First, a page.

While traditional home insurance policies are retreating from drone cover, a host of specialist insurance providers are rushing to cash in on the trend.

However, Aviva, the largest insurer provider in the UK, bucks the trend by classing drones as "toys" and including them in their cover.

"Accidental damage to third-party property or injury to another person caused by recreational use of a drone - not those used for business or professional purposes - would be covered," said Jonathan Cracknell, household underwriter at Aviva.

"However, it must be operated in accordance with the manufacturer’s guidelines and in adherence to the law and certainly shouldn’t be flown anywhere near airports.”

Oliver Meakin, chief executive officer at Maplin, one of the UK’s biggest manufacturers of drones, said the company is expecting sales of up to 20,000 units, a 100 per cent increase in year on year sales.

Of the 30 varieties of drones they have on sale, the Glimpse XL drone for £349.99 and the Phantom 3 Professional for £1179.99 have been the most popular this year.

A CAA spokesperson said: "Anyone operating a drone must do so responsibly and observe all relevant rules and regulations.

"The rules for flying drones are designed to keep all air users safe and anyone flouting these rules can face severe penalties including imprisonment.”

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From: The Ox12/30/2015 7:08:10 PM
1 Recommendation   of 1950

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From: Glenn Petersen1/2/2016 11:03:53 AM
   of 1950
Meet the world's smallest camera-equipped droneIt's so tiny, users don't have to register it with the FAA.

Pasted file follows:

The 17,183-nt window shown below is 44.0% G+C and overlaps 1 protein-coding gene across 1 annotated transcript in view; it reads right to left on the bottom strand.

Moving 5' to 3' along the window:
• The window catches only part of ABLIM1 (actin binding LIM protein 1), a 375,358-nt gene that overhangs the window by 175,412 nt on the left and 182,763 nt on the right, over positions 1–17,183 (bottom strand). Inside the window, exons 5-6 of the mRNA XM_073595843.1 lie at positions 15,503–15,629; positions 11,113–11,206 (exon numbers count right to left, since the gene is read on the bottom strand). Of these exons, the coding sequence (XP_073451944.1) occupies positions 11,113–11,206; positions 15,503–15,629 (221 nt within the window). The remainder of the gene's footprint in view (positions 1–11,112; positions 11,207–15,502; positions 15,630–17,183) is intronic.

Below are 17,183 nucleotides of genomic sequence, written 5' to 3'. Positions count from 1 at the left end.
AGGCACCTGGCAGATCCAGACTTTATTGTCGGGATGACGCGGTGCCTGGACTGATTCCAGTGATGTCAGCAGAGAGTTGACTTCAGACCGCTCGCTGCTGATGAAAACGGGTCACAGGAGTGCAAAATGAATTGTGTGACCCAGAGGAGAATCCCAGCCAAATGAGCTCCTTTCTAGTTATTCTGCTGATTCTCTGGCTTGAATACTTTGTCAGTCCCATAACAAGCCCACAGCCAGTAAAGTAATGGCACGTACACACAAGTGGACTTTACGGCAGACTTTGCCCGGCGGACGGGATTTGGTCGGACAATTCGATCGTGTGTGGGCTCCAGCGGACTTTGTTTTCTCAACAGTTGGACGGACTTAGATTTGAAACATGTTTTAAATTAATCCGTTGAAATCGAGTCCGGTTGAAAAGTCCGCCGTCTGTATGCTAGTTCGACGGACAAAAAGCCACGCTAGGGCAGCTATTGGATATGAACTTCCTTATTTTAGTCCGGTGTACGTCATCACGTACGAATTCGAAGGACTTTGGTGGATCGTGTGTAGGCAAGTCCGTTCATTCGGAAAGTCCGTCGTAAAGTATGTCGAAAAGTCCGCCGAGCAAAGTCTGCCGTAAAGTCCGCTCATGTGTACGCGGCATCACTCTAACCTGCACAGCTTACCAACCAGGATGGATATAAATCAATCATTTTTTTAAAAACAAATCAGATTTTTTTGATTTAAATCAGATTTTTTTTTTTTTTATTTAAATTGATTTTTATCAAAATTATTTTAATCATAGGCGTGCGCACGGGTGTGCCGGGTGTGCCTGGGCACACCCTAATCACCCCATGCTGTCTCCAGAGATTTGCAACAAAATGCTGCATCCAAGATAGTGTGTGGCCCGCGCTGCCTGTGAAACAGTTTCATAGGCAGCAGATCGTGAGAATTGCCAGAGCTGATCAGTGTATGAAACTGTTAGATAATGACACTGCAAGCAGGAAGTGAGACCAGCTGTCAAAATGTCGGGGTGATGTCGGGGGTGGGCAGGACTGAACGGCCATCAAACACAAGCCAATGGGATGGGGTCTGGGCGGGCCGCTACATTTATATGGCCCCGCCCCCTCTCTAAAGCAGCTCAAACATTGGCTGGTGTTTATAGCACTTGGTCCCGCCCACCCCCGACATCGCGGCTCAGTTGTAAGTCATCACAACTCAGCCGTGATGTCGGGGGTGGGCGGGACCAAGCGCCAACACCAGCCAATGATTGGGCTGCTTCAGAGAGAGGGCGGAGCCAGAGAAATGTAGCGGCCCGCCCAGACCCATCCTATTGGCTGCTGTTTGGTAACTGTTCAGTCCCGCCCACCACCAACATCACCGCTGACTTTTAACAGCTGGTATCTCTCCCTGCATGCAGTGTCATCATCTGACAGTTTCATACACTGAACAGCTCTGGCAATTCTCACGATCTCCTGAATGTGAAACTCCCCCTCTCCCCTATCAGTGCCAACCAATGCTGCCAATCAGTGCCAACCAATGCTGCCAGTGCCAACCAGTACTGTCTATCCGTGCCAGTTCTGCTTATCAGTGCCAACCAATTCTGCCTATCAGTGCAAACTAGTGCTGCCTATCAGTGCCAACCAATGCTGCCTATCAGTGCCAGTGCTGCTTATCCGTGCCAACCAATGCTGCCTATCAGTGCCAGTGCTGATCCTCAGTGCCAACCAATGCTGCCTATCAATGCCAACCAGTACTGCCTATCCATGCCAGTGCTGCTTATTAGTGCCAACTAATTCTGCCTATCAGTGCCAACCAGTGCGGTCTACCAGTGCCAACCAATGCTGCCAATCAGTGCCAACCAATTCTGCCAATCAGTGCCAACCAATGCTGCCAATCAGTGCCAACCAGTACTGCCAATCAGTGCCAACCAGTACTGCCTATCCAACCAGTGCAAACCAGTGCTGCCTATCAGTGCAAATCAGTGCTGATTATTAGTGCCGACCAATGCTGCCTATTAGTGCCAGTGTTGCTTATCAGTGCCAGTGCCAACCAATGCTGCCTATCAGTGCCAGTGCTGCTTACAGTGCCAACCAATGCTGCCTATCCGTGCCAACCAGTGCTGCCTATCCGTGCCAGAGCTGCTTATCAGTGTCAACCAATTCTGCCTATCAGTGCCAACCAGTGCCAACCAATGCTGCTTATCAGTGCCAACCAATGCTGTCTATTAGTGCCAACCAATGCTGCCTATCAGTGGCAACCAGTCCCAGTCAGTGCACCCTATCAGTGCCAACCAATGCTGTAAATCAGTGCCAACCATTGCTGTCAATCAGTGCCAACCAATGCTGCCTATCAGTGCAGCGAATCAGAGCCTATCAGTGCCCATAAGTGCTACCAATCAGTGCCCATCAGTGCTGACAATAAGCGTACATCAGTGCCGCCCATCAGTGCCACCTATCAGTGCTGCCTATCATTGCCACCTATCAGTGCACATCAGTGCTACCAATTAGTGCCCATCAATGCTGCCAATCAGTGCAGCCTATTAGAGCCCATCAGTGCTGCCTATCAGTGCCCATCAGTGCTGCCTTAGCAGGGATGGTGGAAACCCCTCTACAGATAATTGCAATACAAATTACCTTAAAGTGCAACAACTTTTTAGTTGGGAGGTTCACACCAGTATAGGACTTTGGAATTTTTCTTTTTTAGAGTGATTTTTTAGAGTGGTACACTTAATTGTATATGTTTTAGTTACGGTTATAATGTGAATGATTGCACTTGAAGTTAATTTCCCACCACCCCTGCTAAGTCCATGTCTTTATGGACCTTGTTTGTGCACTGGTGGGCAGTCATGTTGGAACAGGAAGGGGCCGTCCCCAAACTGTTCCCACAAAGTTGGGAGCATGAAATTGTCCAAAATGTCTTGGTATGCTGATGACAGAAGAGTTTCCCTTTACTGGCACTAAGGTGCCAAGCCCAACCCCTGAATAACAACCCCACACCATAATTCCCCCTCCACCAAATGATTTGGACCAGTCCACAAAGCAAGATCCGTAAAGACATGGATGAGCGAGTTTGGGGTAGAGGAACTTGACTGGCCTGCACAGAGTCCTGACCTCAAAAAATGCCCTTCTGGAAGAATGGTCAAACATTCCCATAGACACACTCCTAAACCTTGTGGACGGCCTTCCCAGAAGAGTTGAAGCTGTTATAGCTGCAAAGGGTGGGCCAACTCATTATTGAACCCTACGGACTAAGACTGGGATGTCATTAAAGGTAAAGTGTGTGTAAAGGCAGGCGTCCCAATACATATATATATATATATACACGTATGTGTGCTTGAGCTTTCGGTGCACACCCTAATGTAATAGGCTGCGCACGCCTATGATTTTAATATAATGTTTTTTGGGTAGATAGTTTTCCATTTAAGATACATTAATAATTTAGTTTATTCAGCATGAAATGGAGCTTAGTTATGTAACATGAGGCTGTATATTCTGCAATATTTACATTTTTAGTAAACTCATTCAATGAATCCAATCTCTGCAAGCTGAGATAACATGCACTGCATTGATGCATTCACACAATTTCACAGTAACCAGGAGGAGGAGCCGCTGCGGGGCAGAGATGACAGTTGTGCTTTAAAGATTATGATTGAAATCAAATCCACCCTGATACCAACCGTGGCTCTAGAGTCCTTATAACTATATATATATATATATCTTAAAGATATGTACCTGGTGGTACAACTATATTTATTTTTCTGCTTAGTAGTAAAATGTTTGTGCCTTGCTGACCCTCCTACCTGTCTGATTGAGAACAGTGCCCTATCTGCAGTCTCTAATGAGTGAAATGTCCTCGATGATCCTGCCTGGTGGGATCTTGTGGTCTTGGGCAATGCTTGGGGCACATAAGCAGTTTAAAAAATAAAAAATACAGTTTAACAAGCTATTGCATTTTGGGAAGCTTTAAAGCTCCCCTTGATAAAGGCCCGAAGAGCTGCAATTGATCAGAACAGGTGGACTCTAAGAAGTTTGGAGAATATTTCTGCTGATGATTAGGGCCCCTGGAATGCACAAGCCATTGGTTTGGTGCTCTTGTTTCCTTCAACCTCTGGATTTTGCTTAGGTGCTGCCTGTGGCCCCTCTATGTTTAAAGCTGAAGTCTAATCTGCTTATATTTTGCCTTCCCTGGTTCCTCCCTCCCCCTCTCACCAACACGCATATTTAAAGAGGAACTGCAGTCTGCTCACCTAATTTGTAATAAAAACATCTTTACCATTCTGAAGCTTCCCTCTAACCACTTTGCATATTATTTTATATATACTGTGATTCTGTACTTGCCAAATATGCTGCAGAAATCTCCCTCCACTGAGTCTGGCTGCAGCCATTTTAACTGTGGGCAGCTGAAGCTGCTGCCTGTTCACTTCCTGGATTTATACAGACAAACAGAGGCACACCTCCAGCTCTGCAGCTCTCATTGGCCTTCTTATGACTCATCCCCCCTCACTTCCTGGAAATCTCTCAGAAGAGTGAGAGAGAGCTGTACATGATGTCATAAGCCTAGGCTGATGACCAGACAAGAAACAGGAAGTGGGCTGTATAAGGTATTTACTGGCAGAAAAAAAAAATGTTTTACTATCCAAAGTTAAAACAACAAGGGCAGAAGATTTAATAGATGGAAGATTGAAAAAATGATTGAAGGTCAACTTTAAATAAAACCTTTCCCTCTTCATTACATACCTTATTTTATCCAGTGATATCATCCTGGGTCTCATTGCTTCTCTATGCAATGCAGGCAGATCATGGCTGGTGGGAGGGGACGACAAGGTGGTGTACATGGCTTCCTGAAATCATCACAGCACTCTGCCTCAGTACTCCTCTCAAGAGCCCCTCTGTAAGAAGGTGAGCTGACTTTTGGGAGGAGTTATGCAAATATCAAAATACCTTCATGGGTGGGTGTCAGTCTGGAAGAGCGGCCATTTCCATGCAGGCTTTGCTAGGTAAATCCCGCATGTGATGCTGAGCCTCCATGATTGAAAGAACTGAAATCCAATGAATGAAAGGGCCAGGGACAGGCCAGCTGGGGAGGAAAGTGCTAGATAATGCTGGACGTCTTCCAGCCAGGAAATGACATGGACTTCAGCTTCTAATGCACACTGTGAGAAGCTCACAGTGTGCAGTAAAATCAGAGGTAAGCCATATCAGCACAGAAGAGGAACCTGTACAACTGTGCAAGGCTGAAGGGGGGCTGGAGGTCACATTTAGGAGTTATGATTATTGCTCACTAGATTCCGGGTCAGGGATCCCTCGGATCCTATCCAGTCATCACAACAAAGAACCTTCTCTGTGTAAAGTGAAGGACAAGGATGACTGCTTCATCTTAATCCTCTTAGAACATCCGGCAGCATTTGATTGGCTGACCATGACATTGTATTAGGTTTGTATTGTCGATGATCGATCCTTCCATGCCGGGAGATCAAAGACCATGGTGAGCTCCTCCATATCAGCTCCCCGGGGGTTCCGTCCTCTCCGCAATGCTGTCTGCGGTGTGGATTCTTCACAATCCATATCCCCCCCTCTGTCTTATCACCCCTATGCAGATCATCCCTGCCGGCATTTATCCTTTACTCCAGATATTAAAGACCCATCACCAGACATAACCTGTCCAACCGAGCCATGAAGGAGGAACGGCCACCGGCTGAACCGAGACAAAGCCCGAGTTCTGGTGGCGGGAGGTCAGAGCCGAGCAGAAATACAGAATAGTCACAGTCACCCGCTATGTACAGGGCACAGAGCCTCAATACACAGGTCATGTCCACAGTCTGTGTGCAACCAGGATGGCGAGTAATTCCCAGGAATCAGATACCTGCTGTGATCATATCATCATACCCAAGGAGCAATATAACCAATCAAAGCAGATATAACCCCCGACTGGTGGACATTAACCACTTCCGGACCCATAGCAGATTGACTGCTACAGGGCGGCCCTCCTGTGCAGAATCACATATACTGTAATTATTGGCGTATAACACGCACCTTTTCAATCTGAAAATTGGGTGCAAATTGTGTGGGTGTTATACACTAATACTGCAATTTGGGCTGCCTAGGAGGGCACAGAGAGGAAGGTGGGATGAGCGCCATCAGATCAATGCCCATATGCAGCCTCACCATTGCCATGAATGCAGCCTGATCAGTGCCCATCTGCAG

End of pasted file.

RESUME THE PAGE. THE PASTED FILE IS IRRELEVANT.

Jessica Conditt , @JessConditt
January 2, 2016

The Axis Vidius is a quadcopter that fits in the palm of your hand -- it's roughly 1.5 inches square -- yet it's able to livestream and record video in 420p. Axis says its Vidius model is the smallest-ever camera-equipped drone, and it's so tiny that users don't have to register it with the Federal Aviation Administration (meaning it weighs less than .55 pounds).

The FAA launched its online drone-registration program in December. It requires all pilots, even hobbyists, to register their robots by February 19th -- it will generally cost $5 per registration, but the FAA is waiving this cost through January 20th. Information in the registry will be public record. In the program's first two days, the FAA collected 45,000 registrations.

The teensy Vidius drone may appeal to those who don't want to deal with federal paperwork before flying, though it does have limitations. Pilots can stream a live video feed from the 'copter via WiFi, though it has a flight time of just five to seven minutes on a 20-minute USB charge. Vidius comes with a 2.4 gHz controller, and users can pilot it with a smartphone or tablet, as well. Vidius is up for pre-order now with a ship date of January 29th at the latest. It's on sale for $75 before January 7th; afterwards, it'll be $95.

A tiny drone could be a nice way to have a little -- and we do mean little -- fun.

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To: Glenn Petersen who wrote (921)1/2/2016 11:25:07 AM
From: Ahda
   of 1950
Pilots can stream a live video feed from the 'copter via WiFi, though it has a flight time of just five to seven minutes on a 20-minute USB charge

A tiny drone could be a nice way to have a little -- and we do mean little -- fun.

The big fun starts on the eighth minute and the following eight hours that are required to find where little guy landed.

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To: Glenn Petersen who wrote (921)1/2/2016 2:36:25 PM
From: SI Ron (Soup Nazi)
   of 1950
Those tiny ones are for indoor flying, they will not do well in the wind outside.

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To: Ahda who wrote (922)1/2/2016 2:47:34 PM
From: Savant
   of 1950
"The big fun starts on the eighth minute and the following eight hours that are required to find where little guy landed. "

If you're streaming video, you can see the crash landing....if not streaming, well, happy hunting.

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From: Ahda1/2/2016 4:25:18 PM
   of 1950